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Viewpoint
July 3, 2013

Examining the Health Effects of Fructose

Author Affiliations
  • 1New Balance Foundation Obesity Prevention Center, Boston Children’s Hospital and Harvard Medical School, Boston, Massachusetts
JAMA. 2013;310(1):33-34. doi:10.1001/jama.2013.6562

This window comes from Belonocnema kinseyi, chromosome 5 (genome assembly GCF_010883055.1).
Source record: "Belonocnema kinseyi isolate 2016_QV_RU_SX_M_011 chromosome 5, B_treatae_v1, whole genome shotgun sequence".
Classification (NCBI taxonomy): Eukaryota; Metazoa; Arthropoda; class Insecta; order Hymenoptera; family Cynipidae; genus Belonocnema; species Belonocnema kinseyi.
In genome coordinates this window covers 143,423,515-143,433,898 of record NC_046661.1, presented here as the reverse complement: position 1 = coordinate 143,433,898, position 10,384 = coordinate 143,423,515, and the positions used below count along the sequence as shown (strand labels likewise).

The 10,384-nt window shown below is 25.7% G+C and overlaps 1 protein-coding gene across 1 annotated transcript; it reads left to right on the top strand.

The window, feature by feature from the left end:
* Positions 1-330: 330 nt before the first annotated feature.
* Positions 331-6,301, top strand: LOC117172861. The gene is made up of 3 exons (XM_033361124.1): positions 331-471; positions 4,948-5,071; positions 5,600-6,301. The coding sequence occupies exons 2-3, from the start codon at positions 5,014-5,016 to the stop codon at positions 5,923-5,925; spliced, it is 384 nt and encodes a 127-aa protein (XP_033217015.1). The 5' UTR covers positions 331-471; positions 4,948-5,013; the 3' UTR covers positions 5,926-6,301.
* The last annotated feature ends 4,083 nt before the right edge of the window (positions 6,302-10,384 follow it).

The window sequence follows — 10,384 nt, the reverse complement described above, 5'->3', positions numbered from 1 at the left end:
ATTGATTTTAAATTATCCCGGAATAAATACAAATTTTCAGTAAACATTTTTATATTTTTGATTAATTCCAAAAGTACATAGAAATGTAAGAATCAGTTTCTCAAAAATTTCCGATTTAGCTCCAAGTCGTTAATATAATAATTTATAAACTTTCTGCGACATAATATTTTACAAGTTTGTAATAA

In the 1990s, excessive fat consumption was commonly believed to be the main cause of obesity. High sugar consumption was often considered to be innocuous and possibly protective against obesity by displacing dietary fat.1 A decade later, the American Heart Association linked intake of added sugars to weight gain and recommended substantial decreases in consumption to a daily maximum of 100 kcal for women and 150 kcal for men.2 Some experts now argue that sugar comprises the single most important cause of the worldwide epidemics of obesity and diabetes, primarily through the effects of fructose at prevailing levels of consumption.3 This Viewpoint examines the physiological effects of common sugars and argues against a narrow public health focus on fructose.

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